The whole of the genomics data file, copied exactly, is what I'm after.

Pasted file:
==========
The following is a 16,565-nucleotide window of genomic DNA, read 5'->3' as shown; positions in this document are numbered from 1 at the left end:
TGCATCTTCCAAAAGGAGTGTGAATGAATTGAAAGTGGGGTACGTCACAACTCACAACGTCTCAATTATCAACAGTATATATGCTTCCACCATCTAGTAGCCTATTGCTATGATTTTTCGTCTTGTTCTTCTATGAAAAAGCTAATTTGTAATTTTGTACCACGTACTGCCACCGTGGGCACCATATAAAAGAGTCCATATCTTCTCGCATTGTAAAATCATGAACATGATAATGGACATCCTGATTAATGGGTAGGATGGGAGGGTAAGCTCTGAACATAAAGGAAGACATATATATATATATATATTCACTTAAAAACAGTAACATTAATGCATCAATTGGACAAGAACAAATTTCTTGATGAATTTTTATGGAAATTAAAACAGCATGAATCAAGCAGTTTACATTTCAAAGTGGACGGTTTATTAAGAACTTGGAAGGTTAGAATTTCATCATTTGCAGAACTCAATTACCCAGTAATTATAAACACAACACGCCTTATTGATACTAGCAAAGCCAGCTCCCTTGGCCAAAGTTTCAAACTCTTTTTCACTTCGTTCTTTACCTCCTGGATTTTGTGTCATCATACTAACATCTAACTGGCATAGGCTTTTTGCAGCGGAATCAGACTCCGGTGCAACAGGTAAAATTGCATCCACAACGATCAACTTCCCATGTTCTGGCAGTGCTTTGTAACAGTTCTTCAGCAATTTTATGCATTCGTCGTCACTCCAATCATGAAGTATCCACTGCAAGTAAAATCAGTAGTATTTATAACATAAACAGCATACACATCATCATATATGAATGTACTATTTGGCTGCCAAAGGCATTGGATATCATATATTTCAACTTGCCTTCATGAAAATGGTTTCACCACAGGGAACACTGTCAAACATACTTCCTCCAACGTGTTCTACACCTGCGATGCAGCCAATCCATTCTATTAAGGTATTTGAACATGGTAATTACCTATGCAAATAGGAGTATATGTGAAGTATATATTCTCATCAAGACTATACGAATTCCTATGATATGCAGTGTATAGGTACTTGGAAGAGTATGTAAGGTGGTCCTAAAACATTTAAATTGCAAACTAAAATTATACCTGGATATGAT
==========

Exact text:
The following is a 16,565-nucleotide window of genomic DNA, read 5'->3' as shown; positions in this document are numbered from 1 at the left end:
TGCATCTTCCAAAAGGAGTGTGAATGAATTGAAAGTGGGGTACGTCACAACTCACAACGTCTCAATTATCAACAGTATATATGCTTCCACCATCTAGTAGCCTATTGCTATGATTTTTCGTCTTGTTCTTCTATGAAAAAGCTAATTTGTAATTTTGTACCACGTACTGCCACCGTGGGCACCATATAAAAGAGTCCATATCTTCTCGCATTGTAAAATCATGAACATGATAATGGACATCCTGATTAATGGGTAGGATGGGAGGGTAAGCTCTGAACATAAAGGAAGACATATATATATATATATATTCACTTAAAAACAGTAACATTAATGCATCAATTGGACAAGAACAAATTTCTTGATGAATTTTTATGGAAATTAAAACAGCATGAATCAAGCAGTTTACATTTCAAAGTGGACGGTTTATTAAGAACTTGGAAGGTTAGAATTTCATCATTTGCAGAACTCAATTACCCAGTAATTATAAACACAACACGCCTTATTGATACTAGCAAAGCCAGCTCCCTTGGCCAAAGTTTCAAACTCTTTTTCACTTCGTTCTTTACCTCCTGGATTTTGTGTCATCATACTAACATCTAACTGGCATAGGCTTTTTGCAGCGGAATCAGACTCCGGTGCAACAGGTAAAATTGCATCCACAACGATCAACTTCCCATGTTCTGGCAGTGCTTTGTAACAGTTCTTCAGCAATTTTATGCATTCGTCGTCACTCCAATCATGAAGTATCCACTGCAAGTAAAATCAGTAGTATTTATAACATAAACAGCATACACATCATCATATATGAATGTACTATTTGGCTGCCAAAGGCATTGGATATCATATATTTCAACTTGCCTTCATGAAAATGGTTTCACCACAGGGAACACTGTCAAACATACTTCCTCCAACGTGTTCTACACCTGCGATGCAGCCAATCCATTCTATTAAGGTATTTGAACATGGTAATTACCTATGCAAATAGGAGTATATGTGAAGTATATATTCTCATCAAGACTATACGAATTCCTATGATATGCAGTGTATAGGTACTTGGAAGAGTATGTAAGGTGGTCCTAAAACATTTAAATTGCAAACTAAAATTATACCTGGATATGAT